2.4.b: Decrease number of speed related fatalities from 169 in 2011 to 123 in 2017

Data Source: Fatality Analysis Reporting System (FARS) from the WA Traffic Safety Commission (WTSC).

Why is this important?

Speeding is the second-most common behavioral factor contributing to fatal collisions. From 2011-2013, speeding was involved in nearly 40% of fatalities.

What is being done?

High visibility enforcement campaigns, such as "Slow Down or Pay Up," are effective in changing and maintaining safe driving behavior. These emphasis patrols are conducted in areas identified as having a high number of speed related collisions.

Action Plan

What are the results?

Speeding involved fatalities 2011-2013 declined 15% compared to 2008-2010. Although the decline is very promising, much work remains to be done. We are continuing with high visibility enforcement campaigns, automated speed enforcement, education, and engineering calming techniques to reduce speeds and speed related crashes.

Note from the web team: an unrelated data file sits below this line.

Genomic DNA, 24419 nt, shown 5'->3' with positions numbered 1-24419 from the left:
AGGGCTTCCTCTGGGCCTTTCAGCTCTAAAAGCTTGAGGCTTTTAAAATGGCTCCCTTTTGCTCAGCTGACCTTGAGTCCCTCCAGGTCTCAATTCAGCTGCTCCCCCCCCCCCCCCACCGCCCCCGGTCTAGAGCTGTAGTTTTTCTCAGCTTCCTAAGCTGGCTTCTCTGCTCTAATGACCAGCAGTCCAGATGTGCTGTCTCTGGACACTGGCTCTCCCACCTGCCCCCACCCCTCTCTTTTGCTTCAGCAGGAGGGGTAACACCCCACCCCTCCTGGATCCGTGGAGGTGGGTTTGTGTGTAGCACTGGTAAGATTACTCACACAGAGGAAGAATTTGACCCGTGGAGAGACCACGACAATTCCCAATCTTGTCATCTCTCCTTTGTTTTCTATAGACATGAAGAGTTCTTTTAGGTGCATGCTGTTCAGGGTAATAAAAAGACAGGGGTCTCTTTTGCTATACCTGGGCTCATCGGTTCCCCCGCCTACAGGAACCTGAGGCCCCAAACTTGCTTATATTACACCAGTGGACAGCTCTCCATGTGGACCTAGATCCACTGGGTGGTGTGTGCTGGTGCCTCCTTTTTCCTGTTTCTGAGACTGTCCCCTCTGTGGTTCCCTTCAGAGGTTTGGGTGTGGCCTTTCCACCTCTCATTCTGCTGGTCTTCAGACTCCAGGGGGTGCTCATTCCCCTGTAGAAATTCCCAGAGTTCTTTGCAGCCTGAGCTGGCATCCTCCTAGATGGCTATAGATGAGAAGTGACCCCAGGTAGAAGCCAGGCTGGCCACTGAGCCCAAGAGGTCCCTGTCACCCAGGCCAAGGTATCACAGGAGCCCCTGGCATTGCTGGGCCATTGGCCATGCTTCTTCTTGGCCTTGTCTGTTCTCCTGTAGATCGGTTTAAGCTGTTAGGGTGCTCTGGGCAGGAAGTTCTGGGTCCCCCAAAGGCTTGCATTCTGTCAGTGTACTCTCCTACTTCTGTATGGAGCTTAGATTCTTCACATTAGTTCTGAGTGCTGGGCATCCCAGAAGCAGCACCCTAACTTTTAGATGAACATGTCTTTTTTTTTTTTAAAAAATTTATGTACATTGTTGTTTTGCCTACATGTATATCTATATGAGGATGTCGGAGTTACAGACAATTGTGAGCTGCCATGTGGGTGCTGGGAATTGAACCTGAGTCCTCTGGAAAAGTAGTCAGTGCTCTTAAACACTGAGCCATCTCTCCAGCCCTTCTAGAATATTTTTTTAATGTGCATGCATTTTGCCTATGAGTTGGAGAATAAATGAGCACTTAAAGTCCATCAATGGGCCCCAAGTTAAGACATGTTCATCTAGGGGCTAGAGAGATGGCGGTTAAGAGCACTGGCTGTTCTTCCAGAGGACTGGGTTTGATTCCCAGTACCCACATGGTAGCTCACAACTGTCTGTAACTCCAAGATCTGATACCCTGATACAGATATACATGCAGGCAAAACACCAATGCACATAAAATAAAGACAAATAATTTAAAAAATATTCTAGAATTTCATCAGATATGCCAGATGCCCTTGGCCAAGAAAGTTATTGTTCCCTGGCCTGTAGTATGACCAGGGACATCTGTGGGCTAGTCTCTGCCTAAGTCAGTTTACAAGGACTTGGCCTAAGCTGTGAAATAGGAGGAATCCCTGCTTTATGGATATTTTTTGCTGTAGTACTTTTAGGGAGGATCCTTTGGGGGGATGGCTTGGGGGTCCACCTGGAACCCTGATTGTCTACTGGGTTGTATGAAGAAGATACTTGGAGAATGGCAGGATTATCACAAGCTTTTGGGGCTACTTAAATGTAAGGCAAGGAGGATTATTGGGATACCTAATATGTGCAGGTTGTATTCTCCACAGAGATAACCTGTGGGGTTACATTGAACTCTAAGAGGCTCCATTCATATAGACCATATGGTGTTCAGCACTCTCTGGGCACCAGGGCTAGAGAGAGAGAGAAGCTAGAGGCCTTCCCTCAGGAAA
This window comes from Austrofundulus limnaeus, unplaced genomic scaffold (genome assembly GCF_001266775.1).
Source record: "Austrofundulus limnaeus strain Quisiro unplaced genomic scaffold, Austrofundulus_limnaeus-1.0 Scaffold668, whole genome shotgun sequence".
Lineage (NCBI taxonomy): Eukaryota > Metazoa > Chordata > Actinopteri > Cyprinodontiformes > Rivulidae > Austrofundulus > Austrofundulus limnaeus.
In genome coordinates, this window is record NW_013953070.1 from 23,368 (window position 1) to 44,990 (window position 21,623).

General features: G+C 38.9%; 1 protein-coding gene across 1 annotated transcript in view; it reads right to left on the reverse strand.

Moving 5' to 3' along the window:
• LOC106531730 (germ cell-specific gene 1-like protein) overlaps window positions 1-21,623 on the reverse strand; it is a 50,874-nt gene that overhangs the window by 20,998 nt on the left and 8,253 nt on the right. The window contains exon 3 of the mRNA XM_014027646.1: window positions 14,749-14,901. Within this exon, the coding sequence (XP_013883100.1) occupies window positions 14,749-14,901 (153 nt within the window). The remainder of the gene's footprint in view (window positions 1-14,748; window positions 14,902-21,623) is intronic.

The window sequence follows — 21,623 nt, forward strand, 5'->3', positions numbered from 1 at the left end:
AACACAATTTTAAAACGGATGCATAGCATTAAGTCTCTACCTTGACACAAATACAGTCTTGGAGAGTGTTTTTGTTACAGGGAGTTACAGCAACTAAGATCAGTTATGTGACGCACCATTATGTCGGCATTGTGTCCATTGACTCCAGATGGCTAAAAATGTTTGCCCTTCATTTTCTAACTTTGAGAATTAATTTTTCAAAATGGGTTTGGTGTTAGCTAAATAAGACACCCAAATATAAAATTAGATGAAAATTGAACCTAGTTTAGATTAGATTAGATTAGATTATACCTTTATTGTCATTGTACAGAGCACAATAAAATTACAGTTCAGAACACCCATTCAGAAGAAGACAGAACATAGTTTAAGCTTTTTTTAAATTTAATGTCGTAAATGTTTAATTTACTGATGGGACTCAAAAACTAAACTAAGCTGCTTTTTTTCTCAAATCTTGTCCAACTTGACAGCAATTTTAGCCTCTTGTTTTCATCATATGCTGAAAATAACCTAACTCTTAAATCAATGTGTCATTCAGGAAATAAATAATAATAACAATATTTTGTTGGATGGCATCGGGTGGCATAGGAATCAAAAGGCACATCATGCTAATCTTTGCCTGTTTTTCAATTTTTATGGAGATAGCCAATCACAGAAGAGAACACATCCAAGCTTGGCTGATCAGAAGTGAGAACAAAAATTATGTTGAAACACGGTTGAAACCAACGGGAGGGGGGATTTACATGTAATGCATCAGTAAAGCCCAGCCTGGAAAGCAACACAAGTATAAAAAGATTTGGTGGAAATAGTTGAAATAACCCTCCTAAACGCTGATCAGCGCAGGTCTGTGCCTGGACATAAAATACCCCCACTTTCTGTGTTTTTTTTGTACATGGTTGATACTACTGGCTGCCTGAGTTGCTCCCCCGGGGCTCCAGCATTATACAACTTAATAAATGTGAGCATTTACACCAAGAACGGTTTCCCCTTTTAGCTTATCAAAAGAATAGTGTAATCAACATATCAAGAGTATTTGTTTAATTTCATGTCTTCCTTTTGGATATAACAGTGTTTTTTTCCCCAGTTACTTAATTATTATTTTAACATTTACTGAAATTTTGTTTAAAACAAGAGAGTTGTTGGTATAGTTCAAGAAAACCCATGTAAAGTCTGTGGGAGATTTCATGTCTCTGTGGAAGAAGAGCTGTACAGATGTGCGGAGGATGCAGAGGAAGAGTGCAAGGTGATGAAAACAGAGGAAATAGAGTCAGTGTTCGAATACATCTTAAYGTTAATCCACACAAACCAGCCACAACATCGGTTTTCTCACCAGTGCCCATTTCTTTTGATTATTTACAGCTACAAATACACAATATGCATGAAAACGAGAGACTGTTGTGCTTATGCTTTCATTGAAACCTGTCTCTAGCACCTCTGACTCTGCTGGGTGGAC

Ongoing Action Plan

Related Indicator: Target Zero Plan

Fact for Speeding Involved Fatalities:

  • Speeding is the second-most common behavioral factor contributing to fatal collisions.
  • Speeding was involved in nearly 40% of fatalities 2009-2011.
  • The risk of death and injury increases substantially as collision speed increases.
  • From 2009-2011, speeding-involved fatalities and serious injuries declined slightly faster than overall statewide fatalities.

Reported by: Washington Traffic Safety Commission and Washington State Patrol